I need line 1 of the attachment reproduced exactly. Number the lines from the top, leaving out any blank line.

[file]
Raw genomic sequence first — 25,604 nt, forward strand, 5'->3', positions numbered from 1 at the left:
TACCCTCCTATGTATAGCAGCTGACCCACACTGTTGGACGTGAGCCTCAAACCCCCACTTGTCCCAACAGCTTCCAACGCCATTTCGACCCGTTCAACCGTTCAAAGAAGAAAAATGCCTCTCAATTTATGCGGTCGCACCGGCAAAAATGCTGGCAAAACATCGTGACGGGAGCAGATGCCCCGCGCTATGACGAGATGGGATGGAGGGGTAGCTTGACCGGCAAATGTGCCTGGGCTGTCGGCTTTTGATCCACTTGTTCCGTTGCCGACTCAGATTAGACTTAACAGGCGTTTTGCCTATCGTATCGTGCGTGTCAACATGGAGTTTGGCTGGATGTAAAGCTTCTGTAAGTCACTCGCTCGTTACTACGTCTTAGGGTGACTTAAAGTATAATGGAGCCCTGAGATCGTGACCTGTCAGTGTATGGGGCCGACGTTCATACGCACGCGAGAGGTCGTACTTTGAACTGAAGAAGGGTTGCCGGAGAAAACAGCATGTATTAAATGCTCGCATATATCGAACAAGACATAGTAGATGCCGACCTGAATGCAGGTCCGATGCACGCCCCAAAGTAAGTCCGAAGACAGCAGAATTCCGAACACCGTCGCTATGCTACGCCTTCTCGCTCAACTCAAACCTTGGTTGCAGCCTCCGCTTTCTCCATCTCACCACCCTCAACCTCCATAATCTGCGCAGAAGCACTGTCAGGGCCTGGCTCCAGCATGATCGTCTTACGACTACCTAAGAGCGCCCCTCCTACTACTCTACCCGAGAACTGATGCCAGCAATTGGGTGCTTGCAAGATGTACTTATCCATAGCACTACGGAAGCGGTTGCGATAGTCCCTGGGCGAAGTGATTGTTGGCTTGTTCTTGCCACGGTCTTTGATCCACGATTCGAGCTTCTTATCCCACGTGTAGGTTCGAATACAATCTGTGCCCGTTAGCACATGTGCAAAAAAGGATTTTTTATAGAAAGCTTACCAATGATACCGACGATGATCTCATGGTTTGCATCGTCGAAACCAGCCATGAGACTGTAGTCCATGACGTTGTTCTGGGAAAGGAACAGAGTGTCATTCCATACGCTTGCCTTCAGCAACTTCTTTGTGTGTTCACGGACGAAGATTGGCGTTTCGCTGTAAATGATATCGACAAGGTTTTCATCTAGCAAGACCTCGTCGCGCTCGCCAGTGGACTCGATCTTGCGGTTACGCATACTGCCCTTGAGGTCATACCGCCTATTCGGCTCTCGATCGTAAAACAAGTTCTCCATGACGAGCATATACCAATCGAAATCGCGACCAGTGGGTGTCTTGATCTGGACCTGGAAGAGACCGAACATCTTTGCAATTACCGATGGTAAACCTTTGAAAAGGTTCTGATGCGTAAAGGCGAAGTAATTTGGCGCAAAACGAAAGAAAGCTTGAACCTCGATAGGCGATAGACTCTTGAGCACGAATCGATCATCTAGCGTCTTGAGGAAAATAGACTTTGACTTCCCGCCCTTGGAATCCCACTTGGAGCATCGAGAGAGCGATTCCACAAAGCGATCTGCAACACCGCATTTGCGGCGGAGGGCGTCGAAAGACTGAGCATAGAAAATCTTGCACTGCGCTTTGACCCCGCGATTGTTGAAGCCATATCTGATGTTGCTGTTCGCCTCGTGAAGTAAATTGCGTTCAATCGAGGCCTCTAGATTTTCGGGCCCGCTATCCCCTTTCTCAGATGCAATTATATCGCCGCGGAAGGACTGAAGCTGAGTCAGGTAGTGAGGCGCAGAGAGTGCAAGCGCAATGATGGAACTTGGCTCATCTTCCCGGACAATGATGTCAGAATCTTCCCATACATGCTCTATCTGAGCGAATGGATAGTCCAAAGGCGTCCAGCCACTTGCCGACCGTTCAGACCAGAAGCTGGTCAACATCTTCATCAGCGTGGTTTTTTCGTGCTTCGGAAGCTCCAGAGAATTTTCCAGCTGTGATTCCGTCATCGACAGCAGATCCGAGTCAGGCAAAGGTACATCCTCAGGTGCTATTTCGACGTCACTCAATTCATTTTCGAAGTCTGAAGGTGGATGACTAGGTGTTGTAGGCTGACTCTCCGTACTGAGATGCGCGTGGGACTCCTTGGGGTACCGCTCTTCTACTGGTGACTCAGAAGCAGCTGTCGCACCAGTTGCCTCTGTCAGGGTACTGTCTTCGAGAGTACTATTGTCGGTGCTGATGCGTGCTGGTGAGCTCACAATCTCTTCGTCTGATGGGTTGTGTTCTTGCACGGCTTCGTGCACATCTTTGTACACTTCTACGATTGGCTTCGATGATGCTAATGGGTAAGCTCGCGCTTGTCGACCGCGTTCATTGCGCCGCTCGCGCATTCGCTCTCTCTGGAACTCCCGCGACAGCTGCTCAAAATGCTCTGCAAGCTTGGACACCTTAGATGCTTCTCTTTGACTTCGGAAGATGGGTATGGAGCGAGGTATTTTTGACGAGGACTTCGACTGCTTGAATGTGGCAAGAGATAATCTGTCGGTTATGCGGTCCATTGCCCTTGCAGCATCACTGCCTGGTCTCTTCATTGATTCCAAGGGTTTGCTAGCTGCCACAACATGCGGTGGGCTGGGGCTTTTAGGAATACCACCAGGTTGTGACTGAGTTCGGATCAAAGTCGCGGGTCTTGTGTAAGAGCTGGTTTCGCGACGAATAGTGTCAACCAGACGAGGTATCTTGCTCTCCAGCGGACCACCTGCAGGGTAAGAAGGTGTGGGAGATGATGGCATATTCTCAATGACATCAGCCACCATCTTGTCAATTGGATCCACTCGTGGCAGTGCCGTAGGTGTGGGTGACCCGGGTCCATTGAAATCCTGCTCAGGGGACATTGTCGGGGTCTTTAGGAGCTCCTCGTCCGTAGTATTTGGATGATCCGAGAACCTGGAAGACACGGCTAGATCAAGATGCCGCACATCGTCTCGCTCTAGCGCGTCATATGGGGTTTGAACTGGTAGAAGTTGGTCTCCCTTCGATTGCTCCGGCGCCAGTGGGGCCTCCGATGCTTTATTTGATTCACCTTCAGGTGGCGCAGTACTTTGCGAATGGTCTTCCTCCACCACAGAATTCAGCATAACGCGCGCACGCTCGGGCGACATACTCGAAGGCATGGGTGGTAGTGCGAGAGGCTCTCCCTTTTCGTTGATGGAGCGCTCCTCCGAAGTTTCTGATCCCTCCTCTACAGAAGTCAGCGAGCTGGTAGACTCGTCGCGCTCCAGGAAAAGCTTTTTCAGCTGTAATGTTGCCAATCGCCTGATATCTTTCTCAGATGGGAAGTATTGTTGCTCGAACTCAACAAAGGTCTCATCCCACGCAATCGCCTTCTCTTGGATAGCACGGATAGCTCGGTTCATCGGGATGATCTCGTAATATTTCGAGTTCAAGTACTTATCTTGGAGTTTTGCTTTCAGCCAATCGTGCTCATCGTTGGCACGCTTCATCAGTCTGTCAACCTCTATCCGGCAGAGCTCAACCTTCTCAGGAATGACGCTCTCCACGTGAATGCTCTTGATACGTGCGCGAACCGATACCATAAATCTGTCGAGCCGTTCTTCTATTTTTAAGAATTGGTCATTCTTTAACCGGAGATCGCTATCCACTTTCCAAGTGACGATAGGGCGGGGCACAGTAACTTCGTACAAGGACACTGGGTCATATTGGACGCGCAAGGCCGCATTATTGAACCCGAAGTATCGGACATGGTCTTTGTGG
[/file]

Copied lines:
Raw genomic sequence first — 25,604 nt, forward strand, 5'->3', positions numbered from 1 at the left: